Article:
Throw-away, single-use plastic items that could easily be avoided or replaced with more durable solutions are responsible for half of the litter on European beaches, a new study by environmental group Seas At Risk found.
With support from Euonomia, a consultancy firm specialising in environmental research, the group collected rare data on single-use plastic on the market in Europe. They estimated that EU countries consume annually around 46 billion single-use bottles; 36.4 billion straws; 16 billion coffee cups; 2.5 billion takeaway packaging; and 580 billion cigarette butts. These account for 49% of beach litter in Europe.
Many single-use plastic items could alternatively be made of glass and paper, while others like drinking straws are used unnecessarily, the study finds.
These items, once discarded, represent a threat for the environment and a waste of resources for governments, businesses and citizens.
But Emma Priestland, who co-authored the report, suggested that a solution may be within the reach of progressive EU policy makers.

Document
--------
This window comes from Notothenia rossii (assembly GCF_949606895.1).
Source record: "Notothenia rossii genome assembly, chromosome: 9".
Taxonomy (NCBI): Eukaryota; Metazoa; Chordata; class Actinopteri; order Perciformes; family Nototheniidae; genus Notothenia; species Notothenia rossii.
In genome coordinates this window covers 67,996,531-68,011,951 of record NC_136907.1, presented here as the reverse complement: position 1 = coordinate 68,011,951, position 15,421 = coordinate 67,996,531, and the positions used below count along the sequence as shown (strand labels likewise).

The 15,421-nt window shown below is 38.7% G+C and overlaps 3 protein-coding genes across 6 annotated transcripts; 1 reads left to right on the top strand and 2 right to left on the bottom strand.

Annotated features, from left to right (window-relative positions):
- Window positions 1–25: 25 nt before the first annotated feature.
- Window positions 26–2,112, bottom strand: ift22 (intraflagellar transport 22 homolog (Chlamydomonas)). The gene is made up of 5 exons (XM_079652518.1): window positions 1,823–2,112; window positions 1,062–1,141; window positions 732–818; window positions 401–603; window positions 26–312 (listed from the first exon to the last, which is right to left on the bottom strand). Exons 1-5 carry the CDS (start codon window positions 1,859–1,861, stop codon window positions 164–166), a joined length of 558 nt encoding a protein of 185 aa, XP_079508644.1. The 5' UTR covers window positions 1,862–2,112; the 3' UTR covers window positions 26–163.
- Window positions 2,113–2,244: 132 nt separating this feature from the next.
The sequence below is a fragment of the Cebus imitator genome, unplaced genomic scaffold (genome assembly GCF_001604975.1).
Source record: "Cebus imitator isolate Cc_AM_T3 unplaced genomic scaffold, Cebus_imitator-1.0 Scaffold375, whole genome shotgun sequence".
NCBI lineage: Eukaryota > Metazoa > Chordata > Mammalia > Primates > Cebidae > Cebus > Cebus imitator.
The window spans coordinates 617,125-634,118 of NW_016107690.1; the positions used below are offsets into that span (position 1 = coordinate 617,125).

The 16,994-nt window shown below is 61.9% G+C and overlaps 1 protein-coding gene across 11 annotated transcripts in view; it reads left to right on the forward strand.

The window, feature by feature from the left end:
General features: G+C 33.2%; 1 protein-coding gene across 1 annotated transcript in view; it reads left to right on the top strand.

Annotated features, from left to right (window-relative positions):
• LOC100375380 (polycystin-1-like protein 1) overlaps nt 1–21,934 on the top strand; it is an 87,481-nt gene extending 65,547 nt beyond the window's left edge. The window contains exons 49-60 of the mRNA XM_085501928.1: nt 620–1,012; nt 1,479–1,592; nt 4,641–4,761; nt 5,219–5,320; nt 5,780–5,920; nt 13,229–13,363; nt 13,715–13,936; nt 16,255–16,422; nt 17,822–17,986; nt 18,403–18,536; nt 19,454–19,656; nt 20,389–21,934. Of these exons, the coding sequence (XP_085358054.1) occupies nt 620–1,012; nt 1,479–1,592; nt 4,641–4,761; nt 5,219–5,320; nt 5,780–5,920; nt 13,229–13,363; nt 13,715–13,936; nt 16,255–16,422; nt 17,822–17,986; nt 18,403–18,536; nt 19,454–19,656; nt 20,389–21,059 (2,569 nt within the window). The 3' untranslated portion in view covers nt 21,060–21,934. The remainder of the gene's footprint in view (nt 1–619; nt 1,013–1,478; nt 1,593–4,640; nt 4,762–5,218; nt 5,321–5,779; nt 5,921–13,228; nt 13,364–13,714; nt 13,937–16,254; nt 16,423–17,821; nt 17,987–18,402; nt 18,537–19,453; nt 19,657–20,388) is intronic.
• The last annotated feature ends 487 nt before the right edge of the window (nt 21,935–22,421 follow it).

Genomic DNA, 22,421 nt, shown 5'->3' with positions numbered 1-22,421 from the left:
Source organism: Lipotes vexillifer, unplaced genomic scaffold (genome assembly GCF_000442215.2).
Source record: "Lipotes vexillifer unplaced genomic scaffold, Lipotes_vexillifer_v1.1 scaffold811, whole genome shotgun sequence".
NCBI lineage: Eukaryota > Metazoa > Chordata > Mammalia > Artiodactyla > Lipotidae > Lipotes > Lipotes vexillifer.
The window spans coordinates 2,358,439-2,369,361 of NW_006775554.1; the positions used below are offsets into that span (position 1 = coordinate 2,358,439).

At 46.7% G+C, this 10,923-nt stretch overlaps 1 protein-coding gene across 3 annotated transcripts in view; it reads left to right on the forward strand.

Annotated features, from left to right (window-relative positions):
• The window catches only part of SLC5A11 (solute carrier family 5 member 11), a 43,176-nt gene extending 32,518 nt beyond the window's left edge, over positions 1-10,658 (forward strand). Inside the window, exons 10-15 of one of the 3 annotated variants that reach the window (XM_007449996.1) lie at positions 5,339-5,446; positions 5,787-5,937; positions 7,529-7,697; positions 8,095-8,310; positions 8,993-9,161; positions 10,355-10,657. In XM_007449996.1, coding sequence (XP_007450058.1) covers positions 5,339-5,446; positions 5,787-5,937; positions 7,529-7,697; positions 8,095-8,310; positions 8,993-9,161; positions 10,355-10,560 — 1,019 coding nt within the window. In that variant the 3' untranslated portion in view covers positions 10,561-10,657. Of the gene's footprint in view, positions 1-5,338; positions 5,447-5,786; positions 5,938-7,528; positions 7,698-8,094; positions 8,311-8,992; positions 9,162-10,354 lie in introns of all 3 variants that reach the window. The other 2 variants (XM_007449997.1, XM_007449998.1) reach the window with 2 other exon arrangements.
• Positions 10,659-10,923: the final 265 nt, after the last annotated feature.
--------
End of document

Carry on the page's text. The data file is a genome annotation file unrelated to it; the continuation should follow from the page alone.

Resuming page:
Initiatives to reduce the use of disposable items proved successful in countries and regions across Europe, suggesting that their implementation at the EU level may help curb one of the biggest environmental crises of our time.
Campaigners concluded that the most readily available solution is to either ban, when possible, or tax all single-use items.
The EU has already taken a similar approach to reduce plastic bags, which resulted in a drop of 80% used in Scotland.
Other examples include bottle deposit refund systems in Norway, standardised reusable coffee cups in Freiburg, Germany, municipal bans on disposable plastic at events in Munich, and the French ban on disposable plastic tableware. These measures were all very popular among citizens.
Emma Priestland, Marine Litter Policy Officer at Seas At Risk said:
‘Until now we had no idea of the scale of consumption of single use plastics. The numbers are staggering; it’s no wonder that on average 50% of beach litter is single-use plastic. The European Union and national governments can and must take legal action now to reduce the use of single-use plastics. This study points us to some very workable solutions.’
The report puts increasing pressure on the European Commission, which is expected to release a Plastics Strategy for EU countries by the end of the year.
In a draft seen by the EEB last week, the Commission seemed open to the introduction of EU-wide measures to discourage the use of throw-away plastic items and reduce packaging waste.
Seas At Risk promotes ambitious policies for marine protection at European and international level and is an active member of the European Environmental Bureau.
See full report here